Birds of prey thrill nature-loving me, the way they seem so confident, powerful, graceful. They don't do all the flapping that a crow will do, and they don't seem unsteady and wobbly in flight the way vultures do. Grandeur and capable efficiency mark their movements. They perch with ease. They sore with speed and insouciance. A thing of awesome beauty it is to watch an eagle or osprey swoop upon a river or lake and with its massive talons pluck a fish right out of the water, then push hard against air with long, wide wings, and fly victoriously to its perch.

Naturally the photos on my brother's album garnered more than just a passing glance. The bait was set. I was hooked. I investigated.

After seeing and hearing that record album which showcased one of my favorite animal species, I made it a point to check out LPs the next time I went to the store. I found Rocky Mountain High. Here was that little, bespectacled, blonde guy again, jumping on rocks across a swift river this time, in hiking clothes. I bought the record. I adored the nature songs. I listened and sang, listened and sang every day after school.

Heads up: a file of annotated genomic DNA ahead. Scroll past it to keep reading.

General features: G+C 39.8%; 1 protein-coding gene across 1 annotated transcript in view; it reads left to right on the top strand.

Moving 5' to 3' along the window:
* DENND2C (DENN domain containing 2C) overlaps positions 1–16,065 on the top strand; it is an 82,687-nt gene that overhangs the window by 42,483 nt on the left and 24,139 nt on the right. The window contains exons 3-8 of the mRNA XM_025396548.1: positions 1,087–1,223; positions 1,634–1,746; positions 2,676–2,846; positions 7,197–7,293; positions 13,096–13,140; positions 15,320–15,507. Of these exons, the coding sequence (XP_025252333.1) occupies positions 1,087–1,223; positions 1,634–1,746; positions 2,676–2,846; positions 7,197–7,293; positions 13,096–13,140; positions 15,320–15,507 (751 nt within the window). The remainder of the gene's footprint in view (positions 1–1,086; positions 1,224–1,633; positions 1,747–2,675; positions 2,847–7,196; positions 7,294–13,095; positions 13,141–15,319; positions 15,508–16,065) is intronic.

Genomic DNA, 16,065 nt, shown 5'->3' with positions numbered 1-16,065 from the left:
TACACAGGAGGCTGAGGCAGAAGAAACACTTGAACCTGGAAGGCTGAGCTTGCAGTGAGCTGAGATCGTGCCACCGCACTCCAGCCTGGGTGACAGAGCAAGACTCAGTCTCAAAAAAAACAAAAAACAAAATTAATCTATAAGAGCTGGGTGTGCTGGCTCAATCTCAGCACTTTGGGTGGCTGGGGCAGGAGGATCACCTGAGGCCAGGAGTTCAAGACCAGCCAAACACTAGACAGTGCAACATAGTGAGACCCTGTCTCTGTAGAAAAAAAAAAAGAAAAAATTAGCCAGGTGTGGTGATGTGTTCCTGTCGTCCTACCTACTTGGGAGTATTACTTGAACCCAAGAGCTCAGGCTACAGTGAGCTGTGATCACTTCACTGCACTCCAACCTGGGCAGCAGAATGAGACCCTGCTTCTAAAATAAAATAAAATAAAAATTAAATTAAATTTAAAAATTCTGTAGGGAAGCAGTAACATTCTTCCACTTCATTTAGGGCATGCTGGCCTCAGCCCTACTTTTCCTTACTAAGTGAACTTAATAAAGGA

That purchase led to the purchase, eventually, of every record John Denver made, but one. I bought many of the songbooks, too, and my mom bought me a guitar so I could learn to play the songs. Which I did. Not very well, but enough to play along, sing along, and feel a part of the music.

My guitar has been silent for quite a while, though carefully stored right here where I can keep an eye on it. Occasionally, when everyone is out of the house except me, I'll get it out, play a little, and remember. When I had little kids around it was hard to spend the solitary time I desired in playing, and besides, the kids were far more fascinating that my feeble guitar attempts. Gradually the guitar took a back seat to the all important, enjoyable, mommy-things which plopped down in the front seat of my life.

Imagine my delight when Cassie became interested in playing my 6-stringed instrument. I handed her my guitar how-to lesson books, and the guitar, along with my blessing. When she opened the case there was that intoxicating smell, that guitar and case smell which I am at a loss to describe. Starting at the beginning, and working her way through the books have given Cassie the satisfaction of learning and playing. Her excitement at each interval of success makes me smile. A much better player than I am, is she.